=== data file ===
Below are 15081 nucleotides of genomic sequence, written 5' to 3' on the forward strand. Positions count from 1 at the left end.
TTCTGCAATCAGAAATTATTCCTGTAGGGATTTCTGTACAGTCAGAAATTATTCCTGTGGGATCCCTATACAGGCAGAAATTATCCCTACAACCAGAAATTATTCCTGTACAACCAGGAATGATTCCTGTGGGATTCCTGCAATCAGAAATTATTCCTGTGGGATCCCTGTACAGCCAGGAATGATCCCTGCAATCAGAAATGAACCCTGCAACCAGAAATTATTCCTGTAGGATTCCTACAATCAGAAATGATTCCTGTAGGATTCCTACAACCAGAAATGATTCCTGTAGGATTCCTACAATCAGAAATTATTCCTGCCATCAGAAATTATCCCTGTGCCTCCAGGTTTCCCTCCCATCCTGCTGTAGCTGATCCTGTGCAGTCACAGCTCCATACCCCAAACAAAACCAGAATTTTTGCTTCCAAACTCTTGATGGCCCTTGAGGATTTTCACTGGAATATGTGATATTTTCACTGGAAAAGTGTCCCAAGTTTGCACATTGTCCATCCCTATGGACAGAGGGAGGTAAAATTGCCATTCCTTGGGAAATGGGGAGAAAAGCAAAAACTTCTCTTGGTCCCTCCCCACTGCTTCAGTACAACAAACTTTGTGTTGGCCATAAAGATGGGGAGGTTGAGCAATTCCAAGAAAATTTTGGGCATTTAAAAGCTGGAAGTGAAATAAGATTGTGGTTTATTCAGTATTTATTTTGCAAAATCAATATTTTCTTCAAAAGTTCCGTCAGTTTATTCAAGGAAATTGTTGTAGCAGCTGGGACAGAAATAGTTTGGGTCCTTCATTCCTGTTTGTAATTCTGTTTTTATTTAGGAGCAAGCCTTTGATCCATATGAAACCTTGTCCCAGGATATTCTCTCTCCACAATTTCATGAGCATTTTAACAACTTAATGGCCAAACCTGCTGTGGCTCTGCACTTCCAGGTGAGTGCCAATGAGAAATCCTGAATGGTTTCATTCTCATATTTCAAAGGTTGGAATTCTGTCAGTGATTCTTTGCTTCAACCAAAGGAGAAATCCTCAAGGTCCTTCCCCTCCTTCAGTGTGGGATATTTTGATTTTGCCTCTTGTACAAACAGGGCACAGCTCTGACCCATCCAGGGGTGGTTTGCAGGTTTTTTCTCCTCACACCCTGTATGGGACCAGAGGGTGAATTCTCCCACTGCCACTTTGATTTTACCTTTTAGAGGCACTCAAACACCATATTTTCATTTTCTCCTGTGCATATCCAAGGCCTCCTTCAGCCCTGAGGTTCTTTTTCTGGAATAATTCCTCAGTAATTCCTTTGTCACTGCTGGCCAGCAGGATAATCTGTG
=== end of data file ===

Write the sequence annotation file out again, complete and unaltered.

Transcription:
Below are 15081 nucleotides of genomic sequence, written 5' to 3' on the forward strand. Positions count from 1 at the left end.
TTCTGCAATCAGAAATTATTCCTGTAGGGATTTCTGTACAGTCAGAAATTATTCCTGTGGGATCCCTATACAGGCAGAAATTATCCCTACAACCAGAAATTATTCCTGTACAACCAGGAATGATTCCTGTGGGATTCCTGCAATCAGAAATTATTCCTGTGGGATCCCTGTACAGCCAGGAATGATCCCTGCAATCAGAAATGAACCCTGCAACCAGAAATTATTCCTGTAGGATTCCTACAATCAGAAATGATTCCTGTAGGATTCCTACAACCAGAAATGATTCCTGTAGGATTCCTACAATCAGAAATTATTCCTGCCATCAGAAATTATCCCTGTGCCTCCAGGTTTCCCTCCCATCCTGCTGTAGCTGATCCTGTGCAGTCACAGCTCCATACCCCAAACAAAACCAGAATTTTTGCTTCCAAACTCTTGATGGCCCTTGAGGATTTTCACTGGAATATGTGATATTTTCACTGGAAAAGTGTCCCAAGTTTGCACATTGTCCATCCCTATGGACAGAGGGAGGTAAAATTGCCATTCCTTGGGAAATGGGGAGAAAAGCAAAAACTTCTCTTGGTCCCTCCCCACTGCTTCAGTACAACAAACTTTGTGTTGGCCATAAAGATGGGGAGGTTGAGCAATTCCAAGAAAATTTTGGGCATTTAAAAGCTGGAAGTGAAATAAGATTGTGGTTTATTCAGTATTTATTTTGCAAAATCAATATTTTCTTCAAAAGTTCCGTCAGTTTATTCAAGGAAATTGTTGTAGCAGCTGGGACAGAAATAGTTTGGGTCCTTCATTCCTGTTTGTAATTCTGTTTTTATTTAGGAGCAAGCCTTTGATCCATATGAAACCTTGTCCCAGGATATTCTCTCTCCACAATTTCATGAGCATTTTAACAACTTAATGGCCAAACCTGCTGTGGCTCTGCACTTCCAGGTGAGTGCCAATGAGAAATCCTGAATGGTTTCATTCTCATATTTCAAAGGTTGGAATTCTGTCAGTGATTCTTTGCTTCAACCAAAGGAGAAATCCTCAAGGTCCTTCCCCTCCTTCAGTGTGGGATATTTTGATTTTGCCTCTTGTACAAACAGGGCACAGCTCTGACCCATCCAGGGGTGGTTTGCAGGTTTTTTCTCCTCACACCCTGTATGGGACCAGAGGGTGAATTCTCCCACTGCCACTTTGATTTTACCTTTTAGAGGCACTCAAACACCATATTTTCATTTTCTCCTGTGCATATCCAAGGCCTCCTTCAGCCCTGAGGTTCTTTTTCTGGAATAATTCCTCAGTAATTCCTTTGTCACTGCTGGCCAGCAGGATAATCTGTG